Record of fusion for the Antarctic sea ice, remains just 1,91 mln km2
For the 2nd year in a row the Antarctic sea ice hits a negative point
(sustainabilityenvironment.com) – New negative record for the ice sheet of the South Pole. On February 13, the extension of the Antarctic sea ice reached 1.91 million km2, just below the 1.92 million km2 reached only last year, February 25. It’s the lowest point since satellite tracking.
And the value may fall again as there are probably two more weeks before the end of the warm season in the southern hemisphere. The end of sea ice melting in Antarctica usually fluctuates between February 18 and March 3. “Much of the Antarctic coast is ice-free, exposing the ice platforms that line it to the action of the waves and warmer conditions,” writes the US National Snow & Ice Data Center, responsible for monitoring.
Since December the Antarctic sea ice is at its lowest
The new record doesn’t come as a surprise. The levels of the South Pole Marine Ice Sheet, in fact, have remained consistently below those of the previous year since mid-December (the beginning of the austral summer). The reason? The Antarctic oscillation -the low-pressure belt surrounding Antarctica- “led to westerly winds stronger than average”, while “weather conditions brought hot air to the region on both sides of the Antarctic Peninsula”.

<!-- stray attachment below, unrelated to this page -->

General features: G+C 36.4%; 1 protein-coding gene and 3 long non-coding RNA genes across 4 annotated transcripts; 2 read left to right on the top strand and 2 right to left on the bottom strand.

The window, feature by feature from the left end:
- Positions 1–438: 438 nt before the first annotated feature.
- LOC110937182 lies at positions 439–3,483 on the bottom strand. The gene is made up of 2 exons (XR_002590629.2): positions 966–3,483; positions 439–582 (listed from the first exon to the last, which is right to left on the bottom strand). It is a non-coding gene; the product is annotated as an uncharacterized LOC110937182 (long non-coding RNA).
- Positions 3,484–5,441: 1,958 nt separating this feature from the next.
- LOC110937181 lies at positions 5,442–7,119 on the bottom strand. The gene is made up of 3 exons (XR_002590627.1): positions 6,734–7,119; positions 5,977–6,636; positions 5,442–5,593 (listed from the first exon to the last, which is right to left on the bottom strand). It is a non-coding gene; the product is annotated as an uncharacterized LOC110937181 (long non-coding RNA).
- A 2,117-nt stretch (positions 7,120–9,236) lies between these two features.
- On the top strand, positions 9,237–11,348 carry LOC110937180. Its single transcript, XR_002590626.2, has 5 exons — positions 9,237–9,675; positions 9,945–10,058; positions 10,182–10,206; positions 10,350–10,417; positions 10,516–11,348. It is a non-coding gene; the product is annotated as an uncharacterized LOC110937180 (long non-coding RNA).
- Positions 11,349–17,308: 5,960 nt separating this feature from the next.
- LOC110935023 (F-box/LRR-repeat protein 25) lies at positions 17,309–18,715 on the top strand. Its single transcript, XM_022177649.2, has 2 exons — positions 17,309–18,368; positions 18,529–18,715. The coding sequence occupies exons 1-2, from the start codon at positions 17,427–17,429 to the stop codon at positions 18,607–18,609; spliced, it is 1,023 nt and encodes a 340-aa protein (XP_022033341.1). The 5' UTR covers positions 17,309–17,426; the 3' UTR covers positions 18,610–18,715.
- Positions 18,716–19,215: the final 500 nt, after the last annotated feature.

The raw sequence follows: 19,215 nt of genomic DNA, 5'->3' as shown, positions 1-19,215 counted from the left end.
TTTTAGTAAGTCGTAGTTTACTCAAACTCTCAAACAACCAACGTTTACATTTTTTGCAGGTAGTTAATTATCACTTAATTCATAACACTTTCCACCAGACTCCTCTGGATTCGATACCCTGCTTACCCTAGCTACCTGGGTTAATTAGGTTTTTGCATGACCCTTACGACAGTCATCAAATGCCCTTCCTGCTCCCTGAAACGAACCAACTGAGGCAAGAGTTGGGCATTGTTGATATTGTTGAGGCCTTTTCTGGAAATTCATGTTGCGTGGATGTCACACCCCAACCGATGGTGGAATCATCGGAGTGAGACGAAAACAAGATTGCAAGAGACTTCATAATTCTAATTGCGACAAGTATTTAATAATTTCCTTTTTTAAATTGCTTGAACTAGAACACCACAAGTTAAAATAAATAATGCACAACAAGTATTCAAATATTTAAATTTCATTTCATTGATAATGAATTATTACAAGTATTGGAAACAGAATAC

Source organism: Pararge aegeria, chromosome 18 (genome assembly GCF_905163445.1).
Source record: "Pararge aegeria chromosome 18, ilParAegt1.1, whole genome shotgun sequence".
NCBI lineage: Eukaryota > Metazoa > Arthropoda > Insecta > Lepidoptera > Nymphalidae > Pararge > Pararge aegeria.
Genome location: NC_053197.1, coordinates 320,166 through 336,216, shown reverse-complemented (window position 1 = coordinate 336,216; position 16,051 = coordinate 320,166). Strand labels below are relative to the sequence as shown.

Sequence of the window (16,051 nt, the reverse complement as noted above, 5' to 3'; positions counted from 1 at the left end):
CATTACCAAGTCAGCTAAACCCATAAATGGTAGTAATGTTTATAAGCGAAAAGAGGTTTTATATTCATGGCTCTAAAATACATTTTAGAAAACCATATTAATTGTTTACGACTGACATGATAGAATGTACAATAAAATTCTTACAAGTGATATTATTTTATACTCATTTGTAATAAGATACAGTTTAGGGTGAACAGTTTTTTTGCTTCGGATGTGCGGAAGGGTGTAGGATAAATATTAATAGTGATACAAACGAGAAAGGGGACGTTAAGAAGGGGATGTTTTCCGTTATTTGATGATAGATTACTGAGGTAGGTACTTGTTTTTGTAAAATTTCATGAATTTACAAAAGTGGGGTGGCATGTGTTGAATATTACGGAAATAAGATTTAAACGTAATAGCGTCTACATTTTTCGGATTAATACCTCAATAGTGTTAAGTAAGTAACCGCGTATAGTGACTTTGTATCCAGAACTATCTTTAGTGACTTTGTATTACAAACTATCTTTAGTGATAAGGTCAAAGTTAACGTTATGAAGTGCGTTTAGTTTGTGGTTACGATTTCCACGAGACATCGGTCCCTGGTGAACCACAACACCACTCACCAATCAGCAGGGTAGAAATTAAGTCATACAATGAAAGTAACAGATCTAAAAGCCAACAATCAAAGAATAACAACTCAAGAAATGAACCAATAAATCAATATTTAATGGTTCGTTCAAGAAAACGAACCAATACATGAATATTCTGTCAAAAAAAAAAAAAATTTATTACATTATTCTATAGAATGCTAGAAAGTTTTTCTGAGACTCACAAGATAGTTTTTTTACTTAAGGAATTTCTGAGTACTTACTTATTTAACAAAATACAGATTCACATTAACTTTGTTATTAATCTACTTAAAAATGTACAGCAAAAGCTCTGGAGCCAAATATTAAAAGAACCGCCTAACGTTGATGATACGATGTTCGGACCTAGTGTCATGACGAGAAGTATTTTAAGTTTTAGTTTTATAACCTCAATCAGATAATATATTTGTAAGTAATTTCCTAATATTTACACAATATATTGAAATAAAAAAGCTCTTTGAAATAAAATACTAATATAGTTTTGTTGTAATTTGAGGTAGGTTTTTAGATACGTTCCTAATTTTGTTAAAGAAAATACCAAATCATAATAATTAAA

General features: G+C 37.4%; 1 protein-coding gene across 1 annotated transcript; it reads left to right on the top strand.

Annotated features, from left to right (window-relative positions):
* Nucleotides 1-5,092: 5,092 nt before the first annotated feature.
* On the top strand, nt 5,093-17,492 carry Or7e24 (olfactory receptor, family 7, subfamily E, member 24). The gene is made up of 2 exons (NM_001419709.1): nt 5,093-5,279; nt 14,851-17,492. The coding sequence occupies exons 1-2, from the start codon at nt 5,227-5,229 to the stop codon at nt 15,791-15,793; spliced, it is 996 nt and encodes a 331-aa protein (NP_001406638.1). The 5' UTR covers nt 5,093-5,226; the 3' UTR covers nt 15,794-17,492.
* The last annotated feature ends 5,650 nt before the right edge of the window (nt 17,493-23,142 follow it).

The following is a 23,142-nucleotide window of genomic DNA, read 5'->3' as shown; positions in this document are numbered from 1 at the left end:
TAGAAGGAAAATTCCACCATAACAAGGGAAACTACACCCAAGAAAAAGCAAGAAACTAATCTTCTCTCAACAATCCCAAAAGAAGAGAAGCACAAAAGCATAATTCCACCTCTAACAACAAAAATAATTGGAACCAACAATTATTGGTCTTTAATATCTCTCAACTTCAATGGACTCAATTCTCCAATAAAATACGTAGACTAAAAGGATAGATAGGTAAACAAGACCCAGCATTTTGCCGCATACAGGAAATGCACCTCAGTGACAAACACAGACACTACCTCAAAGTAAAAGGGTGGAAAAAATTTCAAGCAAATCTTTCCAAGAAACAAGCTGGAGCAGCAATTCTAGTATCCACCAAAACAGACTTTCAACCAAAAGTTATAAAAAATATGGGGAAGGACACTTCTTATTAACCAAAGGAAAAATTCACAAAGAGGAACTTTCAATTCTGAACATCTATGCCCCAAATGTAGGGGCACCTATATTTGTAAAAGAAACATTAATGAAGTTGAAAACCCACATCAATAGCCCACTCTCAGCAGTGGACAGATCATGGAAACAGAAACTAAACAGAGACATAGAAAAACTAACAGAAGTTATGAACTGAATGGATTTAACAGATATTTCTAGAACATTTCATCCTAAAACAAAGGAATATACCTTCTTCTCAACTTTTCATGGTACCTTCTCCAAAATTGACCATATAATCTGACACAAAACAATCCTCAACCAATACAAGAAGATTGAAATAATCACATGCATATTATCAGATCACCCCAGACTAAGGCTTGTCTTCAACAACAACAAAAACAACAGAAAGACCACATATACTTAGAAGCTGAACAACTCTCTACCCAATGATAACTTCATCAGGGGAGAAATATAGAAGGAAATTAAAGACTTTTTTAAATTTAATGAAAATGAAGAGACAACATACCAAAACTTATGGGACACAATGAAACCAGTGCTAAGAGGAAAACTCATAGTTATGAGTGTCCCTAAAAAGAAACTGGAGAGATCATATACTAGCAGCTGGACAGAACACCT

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This melted much of the ice cover in the Amundsen and Bellingshausen seas and reduced the extent of sea ice in the northwest Weddell Sea. “Sea ice is uneven and almost absent on a long stretch of the Pacific coast of Antarctica,” the NSIDC notes.
However, it is good to take the data of the last two years with due caution. If you look further you will notice that they are not enough to define a trend. Despite two consecutive negative records, the long-term trend, from 1979 to today, is a flat curve: there is no structural loss of sea ice. And it should also be remembered that four of the five highest values for the summer glacial minimum were recorded after 2008.